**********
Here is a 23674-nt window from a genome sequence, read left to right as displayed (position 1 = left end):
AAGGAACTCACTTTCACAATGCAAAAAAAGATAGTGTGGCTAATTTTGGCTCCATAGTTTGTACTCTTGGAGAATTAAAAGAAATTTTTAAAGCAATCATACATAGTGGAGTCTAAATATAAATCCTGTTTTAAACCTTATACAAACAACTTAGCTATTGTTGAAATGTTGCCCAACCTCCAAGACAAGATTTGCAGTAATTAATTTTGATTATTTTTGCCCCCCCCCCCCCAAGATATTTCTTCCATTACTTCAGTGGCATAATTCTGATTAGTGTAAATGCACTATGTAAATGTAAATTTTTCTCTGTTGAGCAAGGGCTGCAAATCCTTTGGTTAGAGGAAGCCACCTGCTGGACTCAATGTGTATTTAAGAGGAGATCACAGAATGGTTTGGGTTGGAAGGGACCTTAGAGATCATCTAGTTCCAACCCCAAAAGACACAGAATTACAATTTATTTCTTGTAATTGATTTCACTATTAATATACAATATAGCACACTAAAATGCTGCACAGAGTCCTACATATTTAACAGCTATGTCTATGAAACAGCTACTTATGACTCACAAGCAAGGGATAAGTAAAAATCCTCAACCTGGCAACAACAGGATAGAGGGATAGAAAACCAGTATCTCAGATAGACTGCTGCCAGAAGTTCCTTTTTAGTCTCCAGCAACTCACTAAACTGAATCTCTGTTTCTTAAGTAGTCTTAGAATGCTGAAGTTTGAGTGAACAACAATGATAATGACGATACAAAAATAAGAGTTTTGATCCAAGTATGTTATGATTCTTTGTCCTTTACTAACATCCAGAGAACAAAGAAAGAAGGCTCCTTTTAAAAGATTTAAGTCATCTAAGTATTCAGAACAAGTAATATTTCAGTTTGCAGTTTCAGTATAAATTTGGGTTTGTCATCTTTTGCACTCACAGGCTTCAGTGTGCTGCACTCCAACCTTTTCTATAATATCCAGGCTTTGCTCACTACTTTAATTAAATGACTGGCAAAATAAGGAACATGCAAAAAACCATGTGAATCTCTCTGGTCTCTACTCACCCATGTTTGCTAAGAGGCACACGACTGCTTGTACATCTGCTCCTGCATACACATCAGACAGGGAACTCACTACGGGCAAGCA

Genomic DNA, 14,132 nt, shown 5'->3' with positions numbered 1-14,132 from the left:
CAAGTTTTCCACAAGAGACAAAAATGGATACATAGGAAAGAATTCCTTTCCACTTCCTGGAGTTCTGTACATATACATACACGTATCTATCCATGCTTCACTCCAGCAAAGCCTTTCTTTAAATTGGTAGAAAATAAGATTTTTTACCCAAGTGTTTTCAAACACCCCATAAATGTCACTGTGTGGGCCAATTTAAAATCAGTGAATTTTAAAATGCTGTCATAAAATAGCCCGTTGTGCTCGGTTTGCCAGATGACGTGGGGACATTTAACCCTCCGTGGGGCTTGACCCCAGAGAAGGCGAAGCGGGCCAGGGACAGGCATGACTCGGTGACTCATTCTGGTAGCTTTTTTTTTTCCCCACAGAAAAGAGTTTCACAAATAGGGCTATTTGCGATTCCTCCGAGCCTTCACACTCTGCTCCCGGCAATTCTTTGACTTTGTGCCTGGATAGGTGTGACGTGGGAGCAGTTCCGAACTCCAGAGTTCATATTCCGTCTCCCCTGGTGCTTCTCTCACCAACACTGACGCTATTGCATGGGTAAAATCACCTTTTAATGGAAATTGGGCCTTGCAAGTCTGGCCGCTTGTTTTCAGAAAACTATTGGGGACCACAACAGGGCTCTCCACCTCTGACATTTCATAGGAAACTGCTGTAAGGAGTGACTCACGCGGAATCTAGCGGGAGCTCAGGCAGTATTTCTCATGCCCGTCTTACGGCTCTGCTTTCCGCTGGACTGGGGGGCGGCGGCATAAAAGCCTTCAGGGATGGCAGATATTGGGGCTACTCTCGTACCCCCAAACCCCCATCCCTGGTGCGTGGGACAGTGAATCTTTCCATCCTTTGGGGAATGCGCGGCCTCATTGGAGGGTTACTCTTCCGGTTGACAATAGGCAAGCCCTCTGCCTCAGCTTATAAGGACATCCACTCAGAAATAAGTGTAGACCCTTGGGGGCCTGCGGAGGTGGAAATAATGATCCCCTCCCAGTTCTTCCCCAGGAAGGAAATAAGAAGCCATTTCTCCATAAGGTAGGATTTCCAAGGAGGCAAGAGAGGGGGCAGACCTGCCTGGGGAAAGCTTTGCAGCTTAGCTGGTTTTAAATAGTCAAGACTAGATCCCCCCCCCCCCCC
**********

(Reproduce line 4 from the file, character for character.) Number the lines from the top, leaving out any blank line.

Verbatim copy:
CAAGTTTTCCACAAGAGACAAAAATGGATACATAGGAAAGAATTCCTTTCCACTTCCTGGAGTTCTGTACATATACATACACGTATCTATCCATGCTTCACTCCAGCAAAGCCTTTCTTTAAATTGGTAGAAAATAAGATTTTTTACCCAAGTGTTTTCAAACACCCCATAAATGTCACTGTGTGGGCCAATTTAAAATCAGTGAATTTTAAAATGCTGTCATAAAATAGCCCGTTGTGCTCGGTTTGCCAGATGACGTGGGGACATTTAACCCTCCGTGGGGCTTGACCCCAGAGAAGGCGAAGCGGGCCAGGGACAGGCATGACTCGGTGACTCATTCTGGTAGCTTTTTTTTTTCCCCACAGAAAAGAGTTTCACAAATAGGGCTATTTGCGATTCCTCCGAGCCTTCACACTCTGCTCCCGGCAATTCTTTGACTTTGTGCCTGGATAGGTGTGACGTGGGAGCAGTTCCGAACTCCAGAGTTCATATTCCGTCTCCCCTGGTGCTTCTCTCACCAACACTGACGCTATTGCATGGGTAAAATCACCTTTTAATGGAAATTGGGCCTTGCAAGTCTGGCCGCTTGTTTTCAGAAAACTATTGGGGACCACAACAGGGCTCTCCACCTCTGACATTTCATAGGAAACTGCTGTAAGGAGTGACTCACGCGGAATCTAGCGGGAGCTCAGGCAGTATTTCTCATGCCCGTCTTACGGCTCTGCTTTCCGCTGGACTGGGGGGCGGCGGCATAAAAGCCTTCAGGGATGGCAGATATTGGGGCTACTCTCGTACCCCCAAACCCCCATCCCTGGTGCGTGGGACAGTGAATCTTTCCATCCTTTGGGGAATGCGCGGCCTCATTGGAGGGTTACTCTTCCGGTTGACAATAGGCAAGCCCTCTGCCTCAGCTTATAAGGACATCCACTCAGAAATAAGTGTAGACCCTTGGGGGCCTGCGGAGGTGGAAATAATGATCCCCTCCCAGTTCTTCCCCAGGAAGGAAATAAGAAGCCATTTCTCCATAAGGTAGGATTTCCAAGGAGGCAAGAGAGGGGGCAGACCTGCCTGGGGAAAGCTTTGCAGCTTAGCTGGTTTTAAATAGTCAAGACTAGATCCCCCCCCCCCCCC